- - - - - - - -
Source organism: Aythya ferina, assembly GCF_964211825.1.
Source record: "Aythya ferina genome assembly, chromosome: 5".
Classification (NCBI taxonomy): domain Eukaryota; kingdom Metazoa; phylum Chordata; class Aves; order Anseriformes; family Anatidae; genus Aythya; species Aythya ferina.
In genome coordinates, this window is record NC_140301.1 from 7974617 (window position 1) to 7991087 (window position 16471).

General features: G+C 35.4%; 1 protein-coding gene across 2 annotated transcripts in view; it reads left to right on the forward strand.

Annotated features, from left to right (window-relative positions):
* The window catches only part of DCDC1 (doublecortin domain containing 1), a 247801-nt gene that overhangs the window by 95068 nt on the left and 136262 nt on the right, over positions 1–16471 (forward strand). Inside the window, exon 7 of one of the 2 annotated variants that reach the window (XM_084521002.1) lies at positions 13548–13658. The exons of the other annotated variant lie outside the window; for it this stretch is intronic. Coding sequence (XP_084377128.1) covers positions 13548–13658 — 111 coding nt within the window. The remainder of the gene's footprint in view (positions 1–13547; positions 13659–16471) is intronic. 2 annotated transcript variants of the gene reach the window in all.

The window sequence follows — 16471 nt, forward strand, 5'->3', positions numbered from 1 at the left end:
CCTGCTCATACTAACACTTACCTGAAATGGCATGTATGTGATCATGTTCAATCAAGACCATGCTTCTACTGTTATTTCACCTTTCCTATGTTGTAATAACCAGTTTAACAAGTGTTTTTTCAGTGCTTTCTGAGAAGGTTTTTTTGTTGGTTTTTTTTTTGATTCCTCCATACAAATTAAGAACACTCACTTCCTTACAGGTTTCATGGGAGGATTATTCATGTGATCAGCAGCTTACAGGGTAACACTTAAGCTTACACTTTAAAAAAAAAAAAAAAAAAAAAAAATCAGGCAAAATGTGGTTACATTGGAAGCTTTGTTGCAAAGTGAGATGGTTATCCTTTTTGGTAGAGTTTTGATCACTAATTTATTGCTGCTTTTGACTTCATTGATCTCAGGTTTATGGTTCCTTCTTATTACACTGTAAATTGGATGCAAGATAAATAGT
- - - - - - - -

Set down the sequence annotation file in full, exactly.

Source organism: Aythya ferina, assembly GCF_964211825.1.
Source record: "Aythya ferina genome assembly, chromosome: 5".
Classification (NCBI taxonomy): domain Eukaryota; kingdom Metazoa; phylum Chordata; class Aves; order Anseriformes; family Anatidae; genus Aythya; species Aythya ferina.
In genome coordinates, this window is record NC_140301.1 from 7974617 (window position 1) to 7991087 (window position 16471).

General features: G+C 35.4%; 1 protein-coding gene across 2 annotated transcripts in view; it reads left to right on the forward strand.

Annotated features, from left to right (window-relative positions):
* The window catches only part of DCDC1 (doublecortin domain containing 1), a 247801-nt gene that overhangs the window by 95068 nt on the left and 136262 nt on the right, over positions 1–16471 (forward strand). Inside the window, exon 7 of one of the 2 annotated variants that reach the window (XM_084521002.1) lies at positions 13548–13658. The exons of the other annotated variant lie outside the window; for it this stretch is intronic. Coding sequence (XP_084377128.1) covers positions 13548–13658 — 111 coding nt within the window. The remainder of the gene's footprint in view (positions 1–13547; positions 13659–16471) is intronic. 2 annotated transcript variants of the gene reach the window in all.

The window sequence follows — 16471 nt, forward strand, 5'->3', positions numbered from 1 at the left end:
CCTGCTCATACTAACACTTACCTGAAATGGCATGTATGTGATCATGTTCAATCAAGACCATGCTTCTACTGTTATTTCACCTTTCCTATGTTGTAATAACCAGTTTAACAAGTGTTTTTTCAGTGCTTTCTGAGAAGGTTTTTTTGTTGGTTTTTTTTTTGATTCCTCCATACAAATTAAGAACACTCACTTCCTTACAGGTTTCATGGGAGGATTATTCATGTGATCAGCAGCTTACAGGGTAACACTTAAGCTTACACTTTAAAAAAAAAAAAAAAAAAAAAAAATCAGGCAAAATGTGGTTACATTGGAAGCTTTGTTGCAAAGTGAGATGGTTATCCTTTTTGGTAGAGTTTTGATCACTAATTTATTGCTGCTTTTGACTTCATTGATCTCAGGTTTATGGTTCCTTCTTATTACACTGTAAATTGGATGCAAGATAAATAGT